Frogmore House and Garden, a historical Royal residence situated in the Home Park of Windsor Castle, will open its gates next month as part of its annual charity garden open days.
A Royal retreat since 1792, when it was purchased by George III for his wife, Queen Charlotte, Frogmore was originally built during the 17th century. Over the years, many monarchs have enjoyed its peaceful gardens and surrounding landscape. The property is now frequently used to host the Royal Family’s private functions, including the Duke and Duchess of Sussex’s wedding reception last year.
The interior of the house is decorated with artwork and botany, reflecting the artistry of previous Royal residents, including Queen Charlotte and her daughters, the Duchess of Kent and Queen Victoria. May 2019 marks the bicentenary of the death of the flower artist Mary Moser, whom Queen Charlotte commissioned to decorate one of the rooms at Frogmore. Named in Moser’s honour, the space features a display of floral garlands reminiscent of an arbour open to the skies.
As well as exploring the interiors, the public are invited to venture into the 35-acre gardens and explore how previous monarchs have shaped its design, which is modelled on a ‘picturesque’ landscape. As you stroll around, expect charming views of Queen Victoria’s Tea House, the white-marble Indian Kiosk and the 18th-century lake.
Each open day will raise money for a different charity: the National Garden Scheme, which funds nursing and caring charities by opening private gardens; the British Heart Foundation; and the National Rheumatoid Arthritis Society.
Here’s a great video from the Royal Botanic Gardens, Kew
The Royal Botanic Gardens, Kew is in Richmond on the outskirts of London, and is one of the most amazing gardens in the world. It has an extraordinary diversity of plants, over 14,000 trees and it is all set within a vast and beautiful landscape layered with history and heritage.
There is always something new happening at Kew Gardens; new festivals, new events, new displays to see and enjoy.
Kew Gardens’ Top Attractions featured here are:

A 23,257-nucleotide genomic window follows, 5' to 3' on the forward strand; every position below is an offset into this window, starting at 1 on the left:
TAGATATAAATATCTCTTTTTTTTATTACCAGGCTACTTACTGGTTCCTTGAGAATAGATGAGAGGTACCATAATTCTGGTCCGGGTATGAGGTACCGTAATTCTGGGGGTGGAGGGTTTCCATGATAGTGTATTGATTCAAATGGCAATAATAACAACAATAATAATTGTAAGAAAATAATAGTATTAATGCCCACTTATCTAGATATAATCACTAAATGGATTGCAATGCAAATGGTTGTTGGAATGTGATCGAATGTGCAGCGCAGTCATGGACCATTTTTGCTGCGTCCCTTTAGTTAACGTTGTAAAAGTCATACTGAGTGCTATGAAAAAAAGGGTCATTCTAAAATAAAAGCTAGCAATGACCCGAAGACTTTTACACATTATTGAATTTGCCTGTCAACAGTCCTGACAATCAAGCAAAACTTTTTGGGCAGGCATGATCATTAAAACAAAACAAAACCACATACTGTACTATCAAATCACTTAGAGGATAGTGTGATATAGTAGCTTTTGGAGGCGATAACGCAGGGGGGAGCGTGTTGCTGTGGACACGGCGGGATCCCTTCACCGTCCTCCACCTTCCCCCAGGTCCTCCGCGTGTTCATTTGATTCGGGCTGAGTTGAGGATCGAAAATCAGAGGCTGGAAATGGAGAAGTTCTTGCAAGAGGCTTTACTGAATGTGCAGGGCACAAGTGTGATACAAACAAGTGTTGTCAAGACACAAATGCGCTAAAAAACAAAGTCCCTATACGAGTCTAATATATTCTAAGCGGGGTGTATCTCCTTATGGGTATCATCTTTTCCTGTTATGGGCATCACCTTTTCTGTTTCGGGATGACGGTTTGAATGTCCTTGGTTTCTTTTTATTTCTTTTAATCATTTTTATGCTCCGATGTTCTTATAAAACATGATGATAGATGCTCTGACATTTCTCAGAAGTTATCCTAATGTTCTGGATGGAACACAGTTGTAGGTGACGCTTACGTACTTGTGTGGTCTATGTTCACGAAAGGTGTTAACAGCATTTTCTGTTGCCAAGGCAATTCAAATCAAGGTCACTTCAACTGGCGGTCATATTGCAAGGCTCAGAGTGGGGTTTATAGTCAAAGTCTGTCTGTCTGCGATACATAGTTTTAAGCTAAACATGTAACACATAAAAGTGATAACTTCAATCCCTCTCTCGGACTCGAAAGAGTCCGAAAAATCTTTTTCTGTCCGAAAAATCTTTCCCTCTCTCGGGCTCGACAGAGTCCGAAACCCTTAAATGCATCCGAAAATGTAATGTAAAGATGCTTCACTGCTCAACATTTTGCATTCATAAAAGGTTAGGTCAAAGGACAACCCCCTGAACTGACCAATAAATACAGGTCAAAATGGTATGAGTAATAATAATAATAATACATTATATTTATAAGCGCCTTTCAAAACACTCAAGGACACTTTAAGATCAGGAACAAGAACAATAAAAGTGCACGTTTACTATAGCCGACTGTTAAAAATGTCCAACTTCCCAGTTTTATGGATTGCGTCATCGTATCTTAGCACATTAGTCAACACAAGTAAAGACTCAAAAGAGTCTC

Kew’s Old Lions
These old trees include the ginko (or maiden hair) tree which is one of Kew’s oldest, dating back to 1762 when it was planted by Princess Augusta and Prince Frederick.
A rich history spanning nearly 400 years, it is also here that the original botanic gardens at Kew began. http://bit.ly/1qv5FwY
Built in 1762 for Princess Augusta, the Pagoda is open to the public the first time in eight years. Don’t miss out on a rare opportunity to climb to the top — until September 7th 2014. http://bit.ly/KewPagoda
The Waterlily House
Designed and built in 1852 by Richard Turner, the star in here is the Victoria cruziana, the leaves of which can grow to 1 metre across. We also have the smallest waterlily in the world which no longer exists in the wild — so we’ve saved it from extinction. http://bit.ly/waterlilyhouse
The Marianne North gallery
Showcasing more than 800 paintings of plants and flowers http://bit.ly/marriannenorthgallery
A living library of trees, every tree is a page, every tree has a story – a wealth of information and knowledge.
The Princess of Wales Conservatory
With ten different climatic zones this is the most complex glasshouse at Kew. You can feel the changing environments from the desert to the rain forest. http://bit.ly/TMn9H1
The Davies Alpine House
Where spectacular alpine flowers grow http://bit.ly/1mhqoCN
The Treetop Walkway
At 18m high, you can walk 100m through the tops of the canopies, experiencing the smells and sounds, and getting a bird’s eye view right across the Gardens. http://bit.ly/treetopwalkway
The Palm House
One of the world’s most extraordinary glasshouse structures, it was built in the 1840’s and constructed in a way that meant no supporting columns were needed. It is an amazing and iconic building, both in its design and in the plants that grow inside it. http://bit.ly/KewPalmHouse